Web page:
A practical guide for lung cancer nutritional care including a lung cancer nutritional care pathway is available to assist the multidisciplinary team involved in the management of patients with lung cancer. The document aims to assist with assessing and monitoring the nutritional status of patients with lung cancer in order to maximise treatment outcomes and improve patient experience. A nutrition starter information pack for patients has also been developed in conjunction with the National Lung Cancer Forum for Nurses (NLCFN) and the Roy Castle Lung Cancer Foundation (RCLCF) to support the guide.
The guide ‘A Practical Guide for Lung Cancer Nutritional Care’ has been developed by a multi-professional team and is supported/endorsed by the Roy Castle Lung Foundation and ten key professional organisations including BAPEN(1). Centred around the patient pathway, the document includes a pathway to assist healthcare professionals in optimising the nutritional status of patients with lung cancer using clinical experience and the evidence base, alongside accepted best practice in order to maximise treatment outcomes and patient experience throughout their cancer journey.
The emergence of highly specialised treatments and new developments in different therapies to treat lung cancer contribute towards more patients having the opportunity to be treated with potentially curative therapies(2). However the impact of treatment together with unintentional weight loss, pain, changes in appetite and breathlessness, along with the potential side effects of cancer treatment, all add to the decline in the nutritional status of patients with lung cancer.
Disease-related malnutrition occurs frequently in patients with cancer and is a major cause of morbidity and mortality(3). The consequences of malnutrition in cancer patients include the impairment of immune function, performance status, muscle function and associated debilitating morbidities such as depression and fatigue(3). The major consequence of progressive weight loss and decline in nutritional status is reduced survival(3).
Early nutrition screening can help to identify malnutrition risk and any problems that may affect how well the patient’s body can deal with the impact of the subsequent cancer treatment(4).
The mainstay of nutritional interventions can include dietary advice, oral nutritional supplements (ONS), and in some instances enteral tube feeding (ETF). Nutritional intervention with ONS can improved quality of life in patients who are malnourished and may also result in cost savings(5-8).
‘A Practical Guide for Lung Cancer Nutritional Care’ includes:
- An overview of the clinical consequences of malnutrition in cancer
- Information on the importance of nutritional screening and support for lung cancer patients
- Guidance on offering dietary advice and oral nutritional supplements to patients with lung cancer
- A practical Lung Cancer Nutritional Care Pathway which covers patients at low, medium and high risk of malnutrition as well as those requiring active supportive care
The three supporting patient leaflets produced in conjunction with the NLCFN and the RCLCF are:
- Living with Lung Cancer – Practical Tips for Eating – gives tips on what to do if you have lost your appetite and how to fortify everyday foods and drinks
- Living with Lung Cancer – Practical Tips for Using Oral Nutritional Supplements – including information on when and how to take Oral Nutritional Supplements (ONS) as well as heating, freezing and storing ONS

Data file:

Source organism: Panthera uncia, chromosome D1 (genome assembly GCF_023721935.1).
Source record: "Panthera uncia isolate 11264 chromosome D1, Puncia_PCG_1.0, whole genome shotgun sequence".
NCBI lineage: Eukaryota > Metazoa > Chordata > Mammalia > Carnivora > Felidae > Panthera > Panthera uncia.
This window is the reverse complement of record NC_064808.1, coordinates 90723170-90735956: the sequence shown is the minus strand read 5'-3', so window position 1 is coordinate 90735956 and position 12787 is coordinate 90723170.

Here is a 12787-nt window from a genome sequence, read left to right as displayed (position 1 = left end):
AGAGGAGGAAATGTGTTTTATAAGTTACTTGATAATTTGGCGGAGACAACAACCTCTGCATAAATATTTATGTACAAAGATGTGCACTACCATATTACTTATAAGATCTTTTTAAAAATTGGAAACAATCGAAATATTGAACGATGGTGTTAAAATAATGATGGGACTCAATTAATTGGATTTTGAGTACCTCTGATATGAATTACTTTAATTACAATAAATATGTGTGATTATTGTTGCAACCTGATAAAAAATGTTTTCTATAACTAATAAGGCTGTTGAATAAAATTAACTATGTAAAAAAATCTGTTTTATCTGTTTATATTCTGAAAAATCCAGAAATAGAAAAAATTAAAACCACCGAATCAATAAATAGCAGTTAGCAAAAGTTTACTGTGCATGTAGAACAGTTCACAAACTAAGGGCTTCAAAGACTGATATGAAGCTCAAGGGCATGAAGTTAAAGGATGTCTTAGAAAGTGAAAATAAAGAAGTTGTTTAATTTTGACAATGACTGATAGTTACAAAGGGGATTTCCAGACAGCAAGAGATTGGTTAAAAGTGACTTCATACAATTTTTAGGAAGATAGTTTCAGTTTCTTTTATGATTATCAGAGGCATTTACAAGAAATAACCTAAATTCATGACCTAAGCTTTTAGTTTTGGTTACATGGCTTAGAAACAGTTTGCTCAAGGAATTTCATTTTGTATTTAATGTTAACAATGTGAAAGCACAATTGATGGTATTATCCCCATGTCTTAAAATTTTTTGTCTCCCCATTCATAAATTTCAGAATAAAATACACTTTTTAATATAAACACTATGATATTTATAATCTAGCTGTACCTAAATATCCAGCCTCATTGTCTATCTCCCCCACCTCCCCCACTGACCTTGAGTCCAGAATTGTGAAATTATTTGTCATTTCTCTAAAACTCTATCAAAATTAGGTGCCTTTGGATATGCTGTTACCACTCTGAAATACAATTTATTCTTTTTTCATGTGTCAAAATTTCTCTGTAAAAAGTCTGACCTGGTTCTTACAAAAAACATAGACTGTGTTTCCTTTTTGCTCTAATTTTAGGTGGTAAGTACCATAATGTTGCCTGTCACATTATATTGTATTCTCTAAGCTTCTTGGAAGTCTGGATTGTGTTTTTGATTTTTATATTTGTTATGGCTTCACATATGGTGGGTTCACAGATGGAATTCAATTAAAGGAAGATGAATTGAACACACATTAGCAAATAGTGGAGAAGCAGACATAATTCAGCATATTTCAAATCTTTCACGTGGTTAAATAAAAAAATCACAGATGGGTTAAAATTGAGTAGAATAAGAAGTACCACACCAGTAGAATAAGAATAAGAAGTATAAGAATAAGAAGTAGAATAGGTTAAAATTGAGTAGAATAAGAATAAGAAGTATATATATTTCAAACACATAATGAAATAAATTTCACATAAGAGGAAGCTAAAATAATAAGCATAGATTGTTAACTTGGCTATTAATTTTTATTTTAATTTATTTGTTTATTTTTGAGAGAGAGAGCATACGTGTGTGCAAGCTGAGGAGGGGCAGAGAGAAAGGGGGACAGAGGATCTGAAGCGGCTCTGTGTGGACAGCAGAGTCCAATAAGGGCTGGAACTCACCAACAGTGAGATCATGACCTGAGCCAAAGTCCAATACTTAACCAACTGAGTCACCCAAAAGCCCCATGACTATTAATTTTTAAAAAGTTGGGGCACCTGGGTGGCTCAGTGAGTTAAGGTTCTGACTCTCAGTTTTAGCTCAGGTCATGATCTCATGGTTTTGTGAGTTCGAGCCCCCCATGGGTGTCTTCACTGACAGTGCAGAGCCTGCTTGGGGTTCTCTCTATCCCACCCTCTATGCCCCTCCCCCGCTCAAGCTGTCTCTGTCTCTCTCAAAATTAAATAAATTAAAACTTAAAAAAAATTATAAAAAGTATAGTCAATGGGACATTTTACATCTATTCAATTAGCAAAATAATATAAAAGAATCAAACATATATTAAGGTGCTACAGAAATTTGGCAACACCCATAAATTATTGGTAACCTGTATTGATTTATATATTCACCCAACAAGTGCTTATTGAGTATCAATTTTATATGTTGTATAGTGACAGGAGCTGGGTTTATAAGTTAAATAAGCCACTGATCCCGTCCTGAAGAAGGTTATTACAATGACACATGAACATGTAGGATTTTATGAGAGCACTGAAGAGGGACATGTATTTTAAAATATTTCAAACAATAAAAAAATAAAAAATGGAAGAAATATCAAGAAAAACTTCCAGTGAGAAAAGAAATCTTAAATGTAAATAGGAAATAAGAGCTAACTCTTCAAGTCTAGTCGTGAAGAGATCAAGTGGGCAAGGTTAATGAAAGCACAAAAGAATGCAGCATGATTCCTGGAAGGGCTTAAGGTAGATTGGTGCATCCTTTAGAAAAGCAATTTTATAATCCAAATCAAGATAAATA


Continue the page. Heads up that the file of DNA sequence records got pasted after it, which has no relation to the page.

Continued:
- Living with Lung Cancer – Practical Tips for Managing Common Symptoms – covering issues such as breathlessness, dry or sore mouth or throat and feeling tired
1. The document has been supported by the Roy Castle Lung Foundation and ten key professional associations:
- British Association for Parenteral and Enteral Nutrition (BAPEN)
- British Dietetic Association (BDA)/The Oncology Group of the BDA
- British Thoracic Oncology Group (BTOG)
- British Oncology Pharmacy Association (BOPA)
- British Pharmaceutical Nutrition Group (BPNG)
- National Lung Cancer Forum for Nurses (NLCFN)
- National Nurses Nutrition Group (NNNG)
- Royal College of General Practitioners (RCGP)
- Royal College of Nursing (RCN)
- Royal Pharmaceutical Society (RPS)
2. Bennett A and White J. Improving care and quality of life for patients with lung cancer. Nursing Standard. 2013;28 (9): 50-58.
3. Van Cutsem E, Arends J. The causes and consequences of cancer-associated malnutrition. European Journal of Oncology Nursing 2005;9:S51-S63. Suppl 2:S51-63
4. Arrieta O, Ortega RMM, Vilanueva-Rodriguez G et al. Association of nutritional status and serum albumin levels with development of toxicity in patients with advance non-small cell lung cancer treated with paclitaxel-cisplatin chemotherapy: a prospective study. BMC Cancer 2010;10:50
5. Baldwin C, Spiro A, Ahern R et al. Oral Nutritional interventions in malnourished patients with cancer; a systematic review and meta-analysis. Journal of National Cancer Institute 2012;104(5):371-385
6. Lee H, Havrilla C, Bravo V et al. Effect of oral nutritional supplementation on weight loss and percutaneous endoscopic gastrostomy tube rates in patients treated with radiotherapy for oropharyngeal carcinoma. Support Cancer Care 2008;16(3):285-289.
7. Isenring EA, Bauer JD, Capra S. Nutrition support using the American Dietetic Association medical nutrition therapy protocol for radiation oncology patients improves dietary intake compared with standard practice. Journal of American Dietetic Association 2007;107(3):404-412.
8. Elia M (ed). The cost of disease-related malnutrition in the UK and economic considerations for the use of oral nutritional supplements (ONS) in adults. A report by BAPEN. 2005.